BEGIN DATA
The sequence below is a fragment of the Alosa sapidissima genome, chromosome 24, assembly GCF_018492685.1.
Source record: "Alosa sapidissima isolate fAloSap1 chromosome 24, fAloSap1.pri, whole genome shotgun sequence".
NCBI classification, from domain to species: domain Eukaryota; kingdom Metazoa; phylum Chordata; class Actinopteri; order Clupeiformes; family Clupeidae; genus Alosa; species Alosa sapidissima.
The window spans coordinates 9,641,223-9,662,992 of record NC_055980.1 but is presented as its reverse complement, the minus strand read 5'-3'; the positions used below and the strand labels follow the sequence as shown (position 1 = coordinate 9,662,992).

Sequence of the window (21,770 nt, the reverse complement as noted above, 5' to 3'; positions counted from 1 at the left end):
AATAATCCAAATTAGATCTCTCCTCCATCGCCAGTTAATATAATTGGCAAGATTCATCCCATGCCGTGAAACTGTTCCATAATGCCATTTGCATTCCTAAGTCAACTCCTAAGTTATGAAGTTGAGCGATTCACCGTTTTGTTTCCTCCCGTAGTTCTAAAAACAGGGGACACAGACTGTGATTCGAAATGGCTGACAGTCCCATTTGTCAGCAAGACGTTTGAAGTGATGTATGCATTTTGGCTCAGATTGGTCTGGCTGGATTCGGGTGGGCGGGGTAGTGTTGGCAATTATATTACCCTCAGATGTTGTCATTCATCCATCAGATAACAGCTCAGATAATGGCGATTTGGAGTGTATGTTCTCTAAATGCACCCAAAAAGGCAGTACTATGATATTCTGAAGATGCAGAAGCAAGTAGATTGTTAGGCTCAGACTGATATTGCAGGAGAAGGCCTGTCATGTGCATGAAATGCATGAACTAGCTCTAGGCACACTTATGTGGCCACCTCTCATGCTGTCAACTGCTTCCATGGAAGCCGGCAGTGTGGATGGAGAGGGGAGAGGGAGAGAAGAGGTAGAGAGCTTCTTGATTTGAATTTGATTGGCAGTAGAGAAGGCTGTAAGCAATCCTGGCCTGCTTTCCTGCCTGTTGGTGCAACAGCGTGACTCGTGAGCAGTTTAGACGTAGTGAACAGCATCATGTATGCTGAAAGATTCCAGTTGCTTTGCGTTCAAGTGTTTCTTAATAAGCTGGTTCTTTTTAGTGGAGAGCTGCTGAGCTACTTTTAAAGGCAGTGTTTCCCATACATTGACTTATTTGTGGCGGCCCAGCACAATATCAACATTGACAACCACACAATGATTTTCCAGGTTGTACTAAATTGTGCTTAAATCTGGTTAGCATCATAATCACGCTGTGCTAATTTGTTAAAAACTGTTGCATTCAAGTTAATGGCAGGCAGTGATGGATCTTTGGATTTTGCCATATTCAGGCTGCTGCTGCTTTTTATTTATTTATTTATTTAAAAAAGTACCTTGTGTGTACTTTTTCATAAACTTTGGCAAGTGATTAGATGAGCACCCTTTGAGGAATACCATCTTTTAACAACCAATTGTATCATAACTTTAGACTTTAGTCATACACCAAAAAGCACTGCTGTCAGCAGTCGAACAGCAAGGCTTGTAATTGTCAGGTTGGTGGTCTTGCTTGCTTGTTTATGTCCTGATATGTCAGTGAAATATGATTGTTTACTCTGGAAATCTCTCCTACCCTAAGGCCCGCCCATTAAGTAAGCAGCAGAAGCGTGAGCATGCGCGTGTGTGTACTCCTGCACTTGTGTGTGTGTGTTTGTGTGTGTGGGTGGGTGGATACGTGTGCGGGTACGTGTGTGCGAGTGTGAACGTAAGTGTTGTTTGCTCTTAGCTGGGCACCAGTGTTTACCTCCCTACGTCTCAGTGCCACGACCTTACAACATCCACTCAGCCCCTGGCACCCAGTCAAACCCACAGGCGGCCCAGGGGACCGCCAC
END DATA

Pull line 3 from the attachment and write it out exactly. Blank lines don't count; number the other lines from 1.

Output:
NCBI classification, from domain to species: domain Eukaryota; kingdom Metazoa; phylum Chordata; class Actinopteri; order Clupeiformes; family Clupeidae; genus Alosa; species Alosa sapidissima.